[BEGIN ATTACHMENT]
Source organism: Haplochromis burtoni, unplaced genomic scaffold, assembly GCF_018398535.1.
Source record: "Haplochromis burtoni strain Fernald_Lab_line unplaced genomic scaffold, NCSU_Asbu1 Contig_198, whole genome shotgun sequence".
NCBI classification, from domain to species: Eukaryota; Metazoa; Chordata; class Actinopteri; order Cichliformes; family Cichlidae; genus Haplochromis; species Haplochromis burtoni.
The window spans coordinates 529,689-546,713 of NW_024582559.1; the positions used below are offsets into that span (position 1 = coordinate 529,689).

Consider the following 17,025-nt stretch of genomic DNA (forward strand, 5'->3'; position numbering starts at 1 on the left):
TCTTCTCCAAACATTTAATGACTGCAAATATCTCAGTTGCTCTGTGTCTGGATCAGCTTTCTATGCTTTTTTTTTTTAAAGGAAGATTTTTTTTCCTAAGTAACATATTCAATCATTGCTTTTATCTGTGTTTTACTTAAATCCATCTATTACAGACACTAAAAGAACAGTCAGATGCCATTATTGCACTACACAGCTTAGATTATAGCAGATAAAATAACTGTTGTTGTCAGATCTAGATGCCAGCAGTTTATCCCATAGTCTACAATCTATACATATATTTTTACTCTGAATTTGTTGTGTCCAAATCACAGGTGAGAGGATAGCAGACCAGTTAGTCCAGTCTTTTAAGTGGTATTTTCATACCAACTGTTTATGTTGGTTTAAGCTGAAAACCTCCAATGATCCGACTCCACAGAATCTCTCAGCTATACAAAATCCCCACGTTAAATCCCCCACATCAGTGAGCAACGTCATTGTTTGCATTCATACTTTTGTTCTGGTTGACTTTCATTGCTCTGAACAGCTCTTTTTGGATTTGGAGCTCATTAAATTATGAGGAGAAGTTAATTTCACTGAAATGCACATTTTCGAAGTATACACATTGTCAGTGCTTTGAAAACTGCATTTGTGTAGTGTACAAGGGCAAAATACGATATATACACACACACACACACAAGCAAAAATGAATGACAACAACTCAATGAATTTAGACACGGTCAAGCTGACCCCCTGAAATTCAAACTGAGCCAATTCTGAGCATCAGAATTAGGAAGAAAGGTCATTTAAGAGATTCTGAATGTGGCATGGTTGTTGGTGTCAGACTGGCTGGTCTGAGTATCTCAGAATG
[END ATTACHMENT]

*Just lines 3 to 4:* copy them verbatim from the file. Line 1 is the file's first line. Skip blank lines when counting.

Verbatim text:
NCBI classification, from domain to species: Eukaryota; Metazoa; Chordata; class Actinopteri; order Cichliformes; family Cichlidae; genus Haplochromis; species Haplochromis burtoni.
The window spans coordinates 529,689-546,713 of NW_024582559.1; the positions used below are offsets into that span (position 1 = coordinate 529,689).